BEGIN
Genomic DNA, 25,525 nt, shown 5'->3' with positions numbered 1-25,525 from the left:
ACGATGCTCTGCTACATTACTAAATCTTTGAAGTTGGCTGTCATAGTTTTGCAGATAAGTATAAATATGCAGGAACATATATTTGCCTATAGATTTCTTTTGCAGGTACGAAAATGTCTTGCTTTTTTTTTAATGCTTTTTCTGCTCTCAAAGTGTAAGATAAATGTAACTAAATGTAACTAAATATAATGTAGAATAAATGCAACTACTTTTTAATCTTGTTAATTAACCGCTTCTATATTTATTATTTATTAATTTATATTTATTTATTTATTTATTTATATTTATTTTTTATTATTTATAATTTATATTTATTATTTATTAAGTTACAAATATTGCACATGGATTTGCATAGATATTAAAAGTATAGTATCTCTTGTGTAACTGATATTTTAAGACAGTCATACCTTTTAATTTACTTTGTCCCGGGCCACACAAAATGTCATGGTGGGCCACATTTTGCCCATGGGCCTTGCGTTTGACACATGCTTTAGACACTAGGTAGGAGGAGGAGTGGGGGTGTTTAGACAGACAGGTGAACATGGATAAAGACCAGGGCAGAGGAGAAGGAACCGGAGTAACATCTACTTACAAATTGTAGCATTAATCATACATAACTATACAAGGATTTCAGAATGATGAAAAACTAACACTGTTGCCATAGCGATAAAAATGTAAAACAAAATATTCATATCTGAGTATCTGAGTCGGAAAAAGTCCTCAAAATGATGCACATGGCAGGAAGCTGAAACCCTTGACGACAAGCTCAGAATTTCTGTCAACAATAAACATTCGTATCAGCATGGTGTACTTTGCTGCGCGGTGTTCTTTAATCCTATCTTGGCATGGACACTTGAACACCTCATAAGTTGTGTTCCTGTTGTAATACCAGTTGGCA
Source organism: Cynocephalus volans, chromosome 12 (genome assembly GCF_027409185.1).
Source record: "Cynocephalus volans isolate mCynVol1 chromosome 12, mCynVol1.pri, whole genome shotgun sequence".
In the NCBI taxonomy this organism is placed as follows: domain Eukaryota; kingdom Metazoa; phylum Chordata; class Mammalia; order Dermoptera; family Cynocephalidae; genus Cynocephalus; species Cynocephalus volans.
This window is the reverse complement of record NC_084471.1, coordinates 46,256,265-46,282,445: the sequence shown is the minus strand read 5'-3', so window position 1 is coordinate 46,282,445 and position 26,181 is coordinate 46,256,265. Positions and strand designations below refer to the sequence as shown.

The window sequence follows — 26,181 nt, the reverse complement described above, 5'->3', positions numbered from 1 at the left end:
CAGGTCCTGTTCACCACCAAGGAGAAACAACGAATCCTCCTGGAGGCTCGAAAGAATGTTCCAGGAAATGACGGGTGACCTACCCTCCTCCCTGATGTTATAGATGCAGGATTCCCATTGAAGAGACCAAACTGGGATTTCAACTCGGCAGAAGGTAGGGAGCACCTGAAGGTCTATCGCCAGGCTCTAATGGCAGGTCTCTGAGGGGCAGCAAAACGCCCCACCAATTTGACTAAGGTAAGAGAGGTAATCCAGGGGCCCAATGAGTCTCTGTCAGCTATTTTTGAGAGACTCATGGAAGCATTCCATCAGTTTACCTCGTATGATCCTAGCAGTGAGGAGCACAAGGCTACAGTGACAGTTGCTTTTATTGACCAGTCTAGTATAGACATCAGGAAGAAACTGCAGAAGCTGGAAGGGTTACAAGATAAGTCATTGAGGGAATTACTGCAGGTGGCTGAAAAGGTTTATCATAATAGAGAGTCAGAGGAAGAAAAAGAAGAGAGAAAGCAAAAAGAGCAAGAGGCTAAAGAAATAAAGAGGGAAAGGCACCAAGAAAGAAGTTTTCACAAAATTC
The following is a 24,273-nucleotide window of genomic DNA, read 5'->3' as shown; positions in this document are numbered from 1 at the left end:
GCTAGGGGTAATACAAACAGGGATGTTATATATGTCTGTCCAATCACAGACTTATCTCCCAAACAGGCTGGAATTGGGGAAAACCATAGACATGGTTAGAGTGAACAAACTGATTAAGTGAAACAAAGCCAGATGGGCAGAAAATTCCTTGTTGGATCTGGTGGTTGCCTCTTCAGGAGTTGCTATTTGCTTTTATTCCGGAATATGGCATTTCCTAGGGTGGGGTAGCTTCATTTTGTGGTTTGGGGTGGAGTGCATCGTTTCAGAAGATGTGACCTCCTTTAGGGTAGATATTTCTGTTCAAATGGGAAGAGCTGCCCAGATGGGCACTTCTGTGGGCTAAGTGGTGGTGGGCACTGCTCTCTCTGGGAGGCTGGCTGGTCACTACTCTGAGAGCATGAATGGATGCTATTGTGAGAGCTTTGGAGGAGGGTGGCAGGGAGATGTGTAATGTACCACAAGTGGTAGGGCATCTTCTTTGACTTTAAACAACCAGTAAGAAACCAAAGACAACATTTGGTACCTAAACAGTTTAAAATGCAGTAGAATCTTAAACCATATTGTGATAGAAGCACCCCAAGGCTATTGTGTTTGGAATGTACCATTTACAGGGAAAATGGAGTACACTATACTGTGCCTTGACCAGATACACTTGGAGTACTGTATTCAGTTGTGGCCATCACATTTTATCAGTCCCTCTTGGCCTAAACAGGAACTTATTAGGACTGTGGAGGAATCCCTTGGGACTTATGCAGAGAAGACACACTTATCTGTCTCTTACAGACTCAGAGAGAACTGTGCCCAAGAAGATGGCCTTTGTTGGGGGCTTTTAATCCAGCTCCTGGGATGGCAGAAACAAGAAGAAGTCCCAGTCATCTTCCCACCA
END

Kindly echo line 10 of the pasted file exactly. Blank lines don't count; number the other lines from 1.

GCTAGGGGTAATACAAACAGGGATGTTATATATGTCTGTCCAATCACAGACTTATCTCCCAAACAGGCTGGAATTGGGGAAAACCATAGACATGGTTAGAGTGAACAAACTGATTAAGTGAAACAAAGCCAGATGGGCAGAAAATTCCTTGTTGGATCTGGTGGTTGCCTCTTCAGGAGTTGCTATTTGCTTTTATTCCGGAATATGGCATTTCCTAGGGTGGGGTAGCTTCATTTTGTGGTTTGGGGTGGAGTGCATCGTTTCAGAAGATGTGACCTCCTTTAGGGTAGATATTTCTGTTCAAATGGGAAGAGCTGCCCAGATGGGCACTTCTGTGGGCTAAGTGGTGGTGGGCACTGCTCTCTCTGGGAGGCTGGCTGGTCACTACTCTGAGAGCATGAATGGATGCTATTGTGAGAGCTTTGGAGGAGGGTGGCAGGGAGATGTGTAATGTACCACAAGTGGTAGGGCATCTTCTTTGACTTTAAACAACCAGTAAGAAACCAAAGACAACATTTGGTACCTAAACAGTTTAAAATGCAGTAGAATCTTAAACCATATTGTGATAGAAGCACCCCAAGGCTATTGTGTTTGGAATGTACCATTTACAGGGAAAATGGAGTACACTATACTGTGCCTTGACCAGATACACTTGGAGTACTGTATTCAGTTGTGGCCATCACATTTTATCAGTCCCTCTTGGCCTAAACAGGAACTTATTAGGACTGTGGAGGAATCCCTTGGGACTTATGCAGAGAAGACACACTTATCTGTCTCTTACAGACTCAGAGAGAACTGTGCCCAAGAAGATGGCCTTTGTTGGGGGCTTTTAATCCAGCTCCTGGGATGGCAGAAACAAGAAGAAGTCCCAGTCATCTTCCCACCA